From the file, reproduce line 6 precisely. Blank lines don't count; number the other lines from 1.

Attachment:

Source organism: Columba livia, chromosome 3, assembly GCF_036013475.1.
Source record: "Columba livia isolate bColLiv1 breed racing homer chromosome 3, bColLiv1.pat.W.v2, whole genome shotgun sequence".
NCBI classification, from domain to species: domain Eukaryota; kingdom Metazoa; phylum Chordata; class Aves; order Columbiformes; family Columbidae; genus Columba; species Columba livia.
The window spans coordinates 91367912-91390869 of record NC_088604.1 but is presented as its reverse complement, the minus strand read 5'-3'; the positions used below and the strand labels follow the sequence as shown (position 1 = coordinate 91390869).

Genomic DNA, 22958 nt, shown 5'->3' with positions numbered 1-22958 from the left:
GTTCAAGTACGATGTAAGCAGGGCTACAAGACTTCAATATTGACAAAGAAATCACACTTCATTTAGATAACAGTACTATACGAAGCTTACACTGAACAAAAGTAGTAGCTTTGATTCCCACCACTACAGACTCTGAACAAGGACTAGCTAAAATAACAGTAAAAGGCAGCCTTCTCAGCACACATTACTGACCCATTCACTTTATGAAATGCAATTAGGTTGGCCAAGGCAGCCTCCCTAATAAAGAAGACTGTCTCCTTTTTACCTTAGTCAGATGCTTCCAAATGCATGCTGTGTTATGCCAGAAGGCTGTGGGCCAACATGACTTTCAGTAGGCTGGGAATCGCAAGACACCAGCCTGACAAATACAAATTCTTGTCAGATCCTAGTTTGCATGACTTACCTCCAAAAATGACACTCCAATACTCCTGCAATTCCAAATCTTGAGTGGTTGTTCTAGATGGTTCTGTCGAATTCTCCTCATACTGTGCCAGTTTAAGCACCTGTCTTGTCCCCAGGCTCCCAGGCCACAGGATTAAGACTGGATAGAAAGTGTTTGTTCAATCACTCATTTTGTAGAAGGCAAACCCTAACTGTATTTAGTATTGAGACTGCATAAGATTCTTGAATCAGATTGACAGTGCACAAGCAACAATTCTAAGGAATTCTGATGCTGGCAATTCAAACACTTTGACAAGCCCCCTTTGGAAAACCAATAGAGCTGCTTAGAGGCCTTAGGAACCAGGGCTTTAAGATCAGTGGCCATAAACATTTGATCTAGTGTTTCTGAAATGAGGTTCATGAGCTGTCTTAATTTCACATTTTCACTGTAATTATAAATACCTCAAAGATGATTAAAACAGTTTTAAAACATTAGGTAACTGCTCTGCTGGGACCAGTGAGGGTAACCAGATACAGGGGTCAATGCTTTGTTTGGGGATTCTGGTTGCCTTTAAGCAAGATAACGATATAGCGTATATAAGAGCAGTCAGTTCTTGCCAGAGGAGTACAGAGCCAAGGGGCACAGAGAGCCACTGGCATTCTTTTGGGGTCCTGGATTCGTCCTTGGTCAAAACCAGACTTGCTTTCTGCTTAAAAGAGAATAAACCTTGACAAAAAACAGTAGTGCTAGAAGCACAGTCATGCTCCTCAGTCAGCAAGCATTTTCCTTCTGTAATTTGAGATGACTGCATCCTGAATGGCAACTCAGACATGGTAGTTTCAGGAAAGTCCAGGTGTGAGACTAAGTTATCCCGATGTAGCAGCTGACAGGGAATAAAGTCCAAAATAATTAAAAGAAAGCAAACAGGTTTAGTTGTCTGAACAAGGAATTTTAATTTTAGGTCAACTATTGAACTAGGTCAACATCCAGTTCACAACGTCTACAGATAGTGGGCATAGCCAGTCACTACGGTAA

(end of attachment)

GTTCAAGTACGATGTAAGCAGGGCTACAAGACTTCAATATTGACAAAGAAATCACACTTCATTTAGATAACAGTACTATACGAAGCTTACACTGAACAAAAGTAGTAGCTTTGATTCCCACCACTACAGACTCTGAACAAGGACTAGCTAAAATAACAGTAAAAGGCAGCCTTCTCAGCACACATTACTGACCCATTCACTTTATGAAATGCAATTAGGTTGGCCAAGGCAGCCTCCCTAATAAAGAAGACTGTCTCCTTTTTACCTTAGTCAGATGCTTCCAAATGCATGCTGTGTTATGCCAGAAGGCTGTGGGCCAACATGACTTTCAGTAGGCTGGGAATCGCAAGACACCAGCCTGACAAATACAAATTCTTGTCAGATCCTAGTTTGCATGACTTACCTCCAAAAATGACACTCCAATACTCCTGCAATTCCAAATCTTGAGTGGTTGTTCTAGATGGTTCTGTCGAATTCTCCTCATACTGTGCCAGTTTAAGCACCTGTCTTGTCCCCAGGCTCCCAGGCCACAGGATTAAGACTGGATAGAAAGTGTTTGTTCAATCACTCATTTTGTAGAAGGCAAACCCTAACTGTATTTAGTATTGAGACTGCATAAGATTCTTGAATCAGATTGACAGTGCACAAGCAACAATTCTAAGGAATTCTGATGCTGGCAATTCAAACACTTTGACAAGCCCCCTTTGGAAAACCAATAGAGCTGCTTAGAGGCCTTAGGAACCAGGGCTTTAAGATCAGTGGCCATAAACATTTGATCTAGTGTTTCTGAAATGAGGTTCATGAGCTGTCTTAATTTCACATTTTCACTGTAATTATAAATACCTCAAAGATGATTAAAACAGTTTTAAAACATTAGGTAACTGCTCTGCTGGGACCAGTGAGGGTAACCAGATACAGGGGTCAATGCTTTGTTTGGGGATTCTGGTTGCCTTTAAGCAAGATAACGATATAGCGTATATAAGAGCAGTCAGTTCTTGCCAGAGGAGTACAGAGCCAAGGGGCACAGAGAGCCACTGGCATTCTTTTGGGGTCCTGGATTCGTCCTTGGTCAAAACCAGACTTGCTTTCTGCTTAAAAGAGAATAAACCTTGACAAAAAACAGTAGTGCTAGAAGCACAGTCATGCTCCTCAGTCAGCAAGCATTTTCCTTCTGTAATTTGAGATGACTGCATCCTGAATGGCAACTCAGACATGGTAGTTTCAGGAAAGTCCAGGTGTGAGACTAAGTTATCCCGATGTAGCAGCTGACAGGGAATAAAGTCCAAAATAATTAAAAGAAAGCAAACAGGTTTAGTTGTCTGAACAAGGAATTTTAATTTTAGGTCAACTATTGAACTAGGTCAACATCCAGTTCACAACGTCTACAGATAGTGGGCATAGCCAGTCACTACGGTAA